Although moose are less vulnerable to deep snow than deer, they are more vulnerable to the winter tick (Dermacentor albipictus). As described in Dr. Bill Samuel’s excellent book, White as a Ghost, Winter Ticks and Moose (2004, Federation of Alberta Naturalists), this external parasite spends much of its life sucking the blood of moose, elk and white-tailed deer. However, tick infested moose suffer more than deer or elk. (The winter tick does not infest humans.)
As with most parasites, the life cycle of the winter tick is very interesting. Female ticks lay eggs in the leaf litter and duff on the ground in late May and early June. The eggs hatch in August and the six-legged larvae climb grasses or the limbs of shrubs and small trees to form aggregations of these “seed ticks” where they wait to grab onto a passing moose, elk or deer. The seed ticks infest their hosts from September to early November.
Once attached to the moose, the larva crawls through the fur to the skin where it inserts its sucking mouthparts and starts its first blood meal. By November the larva moults to become an eight-legged nymph. The nymph is dormant for a couple of months. Then in late January it starts taking blood meals again, and moults to the adult tick stage in February and March. The adults continue to feed on the moose.
The male ticks (about 6.5 mm long, dark brown with a white cross-hatch pattern on their backs) take only enough blood to produce sperm and then they move on to find females. The larger females (dark reddish-brown with no pattern on their backs) are less mobile at this time, taking a large blood meal to produce as many eggs as possible (increasing their size to about 15 mm). The ticks mate and then the females drop off the moose. The males stay on the moose to find more females but eventually drop off. Moose are tick-free from late May to August. The female ticks lay their eggs under fallen leaves in sheltered places, and the cycle is continued.
The problem for the moose is that they can be infested with many thousands of ticks at many times the densities normally found on elk or deer. In Elk Island National Park, for example, Dr. Samuel and his colleagues found on average 37,000 ticks on each moose (1.7 ticks per sq. cm), 1200 on elk (0.06/sq. cm) and 540 on white-tailed deer (0.05/sq. cm). But it gets worse for moose. Depending on the weather, moose density and other factors, individual moose can have as high as 100,000 or more ticks.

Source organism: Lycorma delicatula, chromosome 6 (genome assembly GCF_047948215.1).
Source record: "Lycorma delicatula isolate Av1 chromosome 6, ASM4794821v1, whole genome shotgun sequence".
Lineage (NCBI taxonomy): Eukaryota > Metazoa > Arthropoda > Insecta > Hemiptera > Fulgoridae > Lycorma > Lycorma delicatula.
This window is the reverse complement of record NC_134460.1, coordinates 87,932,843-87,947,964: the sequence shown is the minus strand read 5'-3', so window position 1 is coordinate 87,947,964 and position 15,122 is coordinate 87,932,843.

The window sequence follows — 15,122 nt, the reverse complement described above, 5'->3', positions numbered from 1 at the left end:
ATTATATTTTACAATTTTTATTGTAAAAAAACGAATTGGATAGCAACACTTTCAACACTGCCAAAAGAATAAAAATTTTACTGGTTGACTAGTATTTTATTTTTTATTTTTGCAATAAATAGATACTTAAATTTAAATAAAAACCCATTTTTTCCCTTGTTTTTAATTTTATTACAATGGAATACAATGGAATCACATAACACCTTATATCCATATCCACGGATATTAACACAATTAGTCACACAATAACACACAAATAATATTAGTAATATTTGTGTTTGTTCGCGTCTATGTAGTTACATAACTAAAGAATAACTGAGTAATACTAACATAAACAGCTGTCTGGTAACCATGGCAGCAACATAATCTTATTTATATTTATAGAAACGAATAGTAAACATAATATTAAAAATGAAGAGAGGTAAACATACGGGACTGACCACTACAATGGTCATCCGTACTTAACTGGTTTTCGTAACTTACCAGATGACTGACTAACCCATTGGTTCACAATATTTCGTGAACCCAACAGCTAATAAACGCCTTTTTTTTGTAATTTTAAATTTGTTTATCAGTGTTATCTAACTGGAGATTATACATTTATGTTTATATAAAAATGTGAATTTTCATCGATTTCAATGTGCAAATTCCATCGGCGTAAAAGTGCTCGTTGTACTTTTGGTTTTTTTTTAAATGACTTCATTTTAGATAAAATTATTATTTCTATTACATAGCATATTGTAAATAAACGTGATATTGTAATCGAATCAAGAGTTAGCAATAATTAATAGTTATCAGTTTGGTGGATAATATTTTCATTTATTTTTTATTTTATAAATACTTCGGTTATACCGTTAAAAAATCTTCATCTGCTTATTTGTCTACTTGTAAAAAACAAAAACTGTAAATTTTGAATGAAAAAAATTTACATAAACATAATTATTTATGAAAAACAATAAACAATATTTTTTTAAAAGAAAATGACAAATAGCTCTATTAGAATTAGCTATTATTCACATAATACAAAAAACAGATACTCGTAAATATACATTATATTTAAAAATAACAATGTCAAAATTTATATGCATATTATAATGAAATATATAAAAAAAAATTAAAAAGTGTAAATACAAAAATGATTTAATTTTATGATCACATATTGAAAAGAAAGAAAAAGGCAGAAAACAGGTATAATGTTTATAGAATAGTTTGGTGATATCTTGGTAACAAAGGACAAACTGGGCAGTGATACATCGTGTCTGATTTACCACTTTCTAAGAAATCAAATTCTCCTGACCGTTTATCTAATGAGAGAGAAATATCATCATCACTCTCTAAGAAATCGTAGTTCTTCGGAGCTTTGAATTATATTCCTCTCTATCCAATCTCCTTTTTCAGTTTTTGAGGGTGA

That’s quite a load, and it drives the moose to distraction. Instead of feeding or resting, heavily infested moose will spend more and more time grooming and scratching their hides against trees and other objects to ease the irritation. These actions rub fur off the hide and the moose start looking very pale or “ghostly.” As the winter drags on, heavily infested moose do not eat enough and begin to suffer from starvation. Calves are especially vulnerable, and more of them will die than adults. It is in March and April that country residents report finding exhausted, tick infested moose coming into yards to find feed or just rest because they’re too exhausted to continue the fight.
Fortunately, these large infestations don’t occur every year, and are associated with high moose densities among other factors. As of this writing (early April), Dr. Pybus reports that the Grande Prairie/Peace River and Athabasca regions are seeing tick-stressed moose. However, she points out that one of the benefits of deep snow packs in late winter is that female ticks dropping off moose into deep snow will die before they can deposit their eggs, reducing the rate of infestation the following fall.
It’s tough to see starving deer or exhausted moose suffering. However, Margo Pybus reminded me that many deer populations across the province have been increasing in recent years, threatening their habitat, damaging stored hay, grain and silage, and becoming hazards on highways. If other mortality factors, such as hunting, predation or disease don’t bring the populations back into balance with their habitats, starvation will. As a trapper told me several years ago, “Mother Nature is a cruel bitch.”
© Don H. Meredith 2011 Any reproduction of this work, in whole or part, in any media is prohibited unless expressly granted by the author. For more information, see the copyright notice.